Looking for love on Valentine’s Day?


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With Valentine’s Day approaching and easy access to the internet, searching online for a partner or friend seems like the perfect way to meet your match. But how do you know whether a person is genuine or if it’s all a scam?

Scam offenders create fake profiles that are designed to appeal and appear trustworthy, perhaps their occupation is Doctor, Sergeant or another high-ranking member of society. They will show great affection for you in a short period of time, they may even suggest that you move your relationship away from the website or app to private text messaging or e-mail. They will also claim to be travelling overseas or working somewhere remote.

Scam offenders do everything they can to express love and gain trust. They might share secrets or send gifts. Constant contact is no problem for a scam offender, they may engage with you several times a day. They might even plan a trip to visit, but that trip never eventuates. The longer the relationship lasts the more they have earned your trust and may ask you to send photos or videos of yourself.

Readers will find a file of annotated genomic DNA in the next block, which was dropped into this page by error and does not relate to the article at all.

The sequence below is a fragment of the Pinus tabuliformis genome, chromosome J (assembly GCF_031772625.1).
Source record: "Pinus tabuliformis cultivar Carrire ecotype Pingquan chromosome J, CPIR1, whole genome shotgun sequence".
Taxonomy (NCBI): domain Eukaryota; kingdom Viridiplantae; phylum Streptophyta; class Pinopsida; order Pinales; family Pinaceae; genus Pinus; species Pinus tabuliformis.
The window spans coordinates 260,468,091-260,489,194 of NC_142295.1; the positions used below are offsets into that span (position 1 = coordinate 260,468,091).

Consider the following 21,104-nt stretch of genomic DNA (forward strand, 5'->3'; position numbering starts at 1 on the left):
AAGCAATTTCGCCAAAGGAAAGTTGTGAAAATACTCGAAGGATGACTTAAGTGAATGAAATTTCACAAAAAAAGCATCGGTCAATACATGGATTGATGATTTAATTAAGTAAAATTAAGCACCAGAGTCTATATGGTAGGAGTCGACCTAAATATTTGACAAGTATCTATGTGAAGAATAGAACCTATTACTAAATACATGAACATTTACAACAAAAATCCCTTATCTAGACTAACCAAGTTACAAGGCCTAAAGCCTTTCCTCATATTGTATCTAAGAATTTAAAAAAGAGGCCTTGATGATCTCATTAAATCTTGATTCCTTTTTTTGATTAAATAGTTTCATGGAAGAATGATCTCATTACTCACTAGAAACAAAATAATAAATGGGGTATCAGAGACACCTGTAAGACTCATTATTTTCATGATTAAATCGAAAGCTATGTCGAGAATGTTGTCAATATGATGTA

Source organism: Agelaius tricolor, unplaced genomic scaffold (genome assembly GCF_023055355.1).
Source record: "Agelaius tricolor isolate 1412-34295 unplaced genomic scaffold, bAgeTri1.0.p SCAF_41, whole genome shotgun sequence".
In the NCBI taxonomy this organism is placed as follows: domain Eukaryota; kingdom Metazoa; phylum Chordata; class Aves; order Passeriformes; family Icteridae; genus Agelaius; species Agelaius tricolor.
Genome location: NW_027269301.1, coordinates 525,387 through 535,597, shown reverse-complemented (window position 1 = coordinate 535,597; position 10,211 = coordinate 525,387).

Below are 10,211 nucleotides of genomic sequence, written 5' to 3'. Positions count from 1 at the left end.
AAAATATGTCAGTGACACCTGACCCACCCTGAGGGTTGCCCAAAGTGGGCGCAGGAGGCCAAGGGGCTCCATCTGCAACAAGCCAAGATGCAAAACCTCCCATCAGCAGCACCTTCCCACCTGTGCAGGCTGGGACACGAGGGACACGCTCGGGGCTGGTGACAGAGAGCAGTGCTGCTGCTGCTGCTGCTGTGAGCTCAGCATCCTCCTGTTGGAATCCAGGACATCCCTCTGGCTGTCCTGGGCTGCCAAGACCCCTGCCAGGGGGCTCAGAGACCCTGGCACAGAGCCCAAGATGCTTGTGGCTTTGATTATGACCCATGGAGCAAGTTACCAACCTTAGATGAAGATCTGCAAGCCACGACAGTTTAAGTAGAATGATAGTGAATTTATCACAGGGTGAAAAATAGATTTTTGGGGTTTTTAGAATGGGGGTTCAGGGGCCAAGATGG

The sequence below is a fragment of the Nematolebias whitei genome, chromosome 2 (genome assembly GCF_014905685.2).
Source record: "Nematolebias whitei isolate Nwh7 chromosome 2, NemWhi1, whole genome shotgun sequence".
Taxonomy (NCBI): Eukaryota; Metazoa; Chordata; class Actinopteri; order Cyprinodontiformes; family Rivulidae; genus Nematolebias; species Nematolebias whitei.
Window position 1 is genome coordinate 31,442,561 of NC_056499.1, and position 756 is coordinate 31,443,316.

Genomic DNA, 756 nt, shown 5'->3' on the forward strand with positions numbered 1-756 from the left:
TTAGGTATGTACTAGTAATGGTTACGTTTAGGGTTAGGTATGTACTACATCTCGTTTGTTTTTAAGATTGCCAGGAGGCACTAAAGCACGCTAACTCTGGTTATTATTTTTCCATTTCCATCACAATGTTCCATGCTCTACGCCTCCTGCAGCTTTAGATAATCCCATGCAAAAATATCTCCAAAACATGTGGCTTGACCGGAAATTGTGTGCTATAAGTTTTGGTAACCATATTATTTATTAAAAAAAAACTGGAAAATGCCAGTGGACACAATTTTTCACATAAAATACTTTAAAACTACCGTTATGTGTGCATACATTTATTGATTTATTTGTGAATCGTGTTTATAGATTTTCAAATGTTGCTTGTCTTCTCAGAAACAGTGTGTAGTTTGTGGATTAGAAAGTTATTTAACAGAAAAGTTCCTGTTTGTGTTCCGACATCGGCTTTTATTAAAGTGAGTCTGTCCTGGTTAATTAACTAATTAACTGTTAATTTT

Once the scam offender has gained your trust they will indicate that there is a crisis, the most common being a medical emergency. They’ll ask you to transfer money to them to help get them out of their situation. Once you’ve transferred the funds, they’ll keep inventing reasons why they need assistance and ask you to send more and more funds.

Scammers prey on vulnerable people looking for relationships, they do not discriminate when it comes to age or nationality and they do not care about your welfare. It’s important that you recognise the red flags of a relationship scam so that you don’t become a Valentine’s Day victim.

What are some red flags to look out for?

  1. The relationship is moving VERY fast.
  2. They have an excuse not to meet in person or over video.
  3. They ask that you leave the website.
  4. They ask you to send photos of yourself, sometimes of an explicit nature.
  5. Informing you of an ‘emergency’ and then requesting financial assistance.
  6. Emails contain bad grammar, spelling, and stories that don’t add up.
  7. The relationship and person seems ‘too good to be true’.

If you think that you or your family member may have become the victim of a scam contact 0800 ASK BNZ (275 269) or + 64 4 470 9021 as soon as possible.

For further Romance scam resources visit these websites:


www.romancescams.org
www.scamwatch.govt.nz